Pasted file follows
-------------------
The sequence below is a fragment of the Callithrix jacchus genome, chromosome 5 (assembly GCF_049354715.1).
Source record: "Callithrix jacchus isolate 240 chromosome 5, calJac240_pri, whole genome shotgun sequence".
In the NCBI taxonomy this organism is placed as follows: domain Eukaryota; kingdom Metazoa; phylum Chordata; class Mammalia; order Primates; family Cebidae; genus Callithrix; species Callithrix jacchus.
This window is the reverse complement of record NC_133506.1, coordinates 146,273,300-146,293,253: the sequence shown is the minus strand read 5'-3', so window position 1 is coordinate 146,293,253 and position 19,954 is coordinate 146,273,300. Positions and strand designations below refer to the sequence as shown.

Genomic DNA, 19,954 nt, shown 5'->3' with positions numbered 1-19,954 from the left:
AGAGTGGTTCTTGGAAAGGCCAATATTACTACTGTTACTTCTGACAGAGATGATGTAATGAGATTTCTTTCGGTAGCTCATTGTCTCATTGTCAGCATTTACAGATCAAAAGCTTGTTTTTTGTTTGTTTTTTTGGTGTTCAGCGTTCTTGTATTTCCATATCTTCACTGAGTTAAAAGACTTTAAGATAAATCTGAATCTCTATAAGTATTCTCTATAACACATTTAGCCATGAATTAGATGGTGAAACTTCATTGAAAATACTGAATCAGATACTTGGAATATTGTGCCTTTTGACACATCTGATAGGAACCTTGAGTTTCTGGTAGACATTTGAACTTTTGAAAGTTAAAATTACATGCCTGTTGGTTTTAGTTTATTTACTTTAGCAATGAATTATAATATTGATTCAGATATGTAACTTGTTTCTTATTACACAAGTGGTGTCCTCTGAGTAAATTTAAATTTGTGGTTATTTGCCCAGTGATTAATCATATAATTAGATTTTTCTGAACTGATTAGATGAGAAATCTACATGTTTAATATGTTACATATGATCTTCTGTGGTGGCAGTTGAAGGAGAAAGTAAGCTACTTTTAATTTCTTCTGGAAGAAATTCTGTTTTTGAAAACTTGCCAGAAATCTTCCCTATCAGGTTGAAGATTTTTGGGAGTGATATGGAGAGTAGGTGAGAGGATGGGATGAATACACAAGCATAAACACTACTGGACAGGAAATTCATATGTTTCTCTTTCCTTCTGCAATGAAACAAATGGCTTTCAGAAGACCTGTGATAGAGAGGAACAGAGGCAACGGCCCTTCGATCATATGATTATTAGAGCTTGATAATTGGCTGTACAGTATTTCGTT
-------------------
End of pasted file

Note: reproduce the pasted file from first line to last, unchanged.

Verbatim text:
The sequence below is a fragment of the Callithrix jacchus genome, chromosome 5 (assembly GCF_049354715.1).
Source record: "Callithrix jacchus isolate 240 chromosome 5, calJac240_pri, whole genome shotgun sequence".
In the NCBI taxonomy this organism is placed as follows: domain Eukaryota; kingdom Metazoa; phylum Chordata; class Mammalia; order Primates; family Cebidae; genus Callithrix; species Callithrix jacchus.
This window is the reverse complement of record NC_133506.1, coordinates 146,273,300-146,293,253: the sequence shown is the minus strand read 5'-3', so window position 1 is coordinate 146,293,253 and position 19,954 is coordinate 146,273,300. Positions and strand designations below refer to the sequence as shown.

Genomic DNA, 19,954 nt, shown 5'->3' with positions numbered 1-19,954 from the left:
AGAGTGGTTCTTGGAAAGGCCAATATTACTACTGTTACTTCTGACAGAGATGATGTAATGAGATTTCTTTCGGTAGCTCATTGTCTCATTGTCAGCATTTACAGATCAAAAGCTTGTTTTTTGTTTGTTTTTTTGGTGTTCAGCGTTCTTGTATTTCCATATCTTCACTGAGTTAAAAGACTTTAAGATAAATCTGAATCTCTATAAGTATTCTCTATAACACATTTAGCCATGAATTAGATGGTGAAACTTCATTGAAAATACTGAATCAGATACTTGGAATATTGTGCCTTTTGACACATCTGATAGGAACCTTGAGTTTCTGGTAGACATTTGAACTTTTGAAAGTTAAAATTACATGCCTGTTGGTTTTAGTTTATTTACTTTAGCAATGAATTATAATATTGATTCAGATATGTAACTTGTTTCTTATTACACAAGTGGTGTCCTCTGAGTAAATTTAAATTTGTGGTTATTTGCCCAGTGATTAATCATATAATTAGATTTTTCTGAACTGATTAGATGAGAAATCTACATGTTTAATATGTTACATATGATCTTCTGTGGTGGCAGTTGAAGGAGAAAGTAAGCTACTTTTAATTTCTTCTGGAAGAAATTCTGTTTTTGAAAACTTGCCAGAAATCTTCCCTATCAGGTTGAAGATTTTTGGGAGTGATATGGAGAGTAGGTGAGAGGATGGGATGAATACACAAGCATAAACACTACTGGACAGGAAATTCATATGTTTCTCTTTCCTTCTGCAATGAAACAAATGGCTTTCAGAAGACCTGTGATAGAGAGGAACAGAGGCAACGGCCCTTCGATCATATGATTATTAGAGCTTGATAATTGGCTGTACAGTATTTCGTT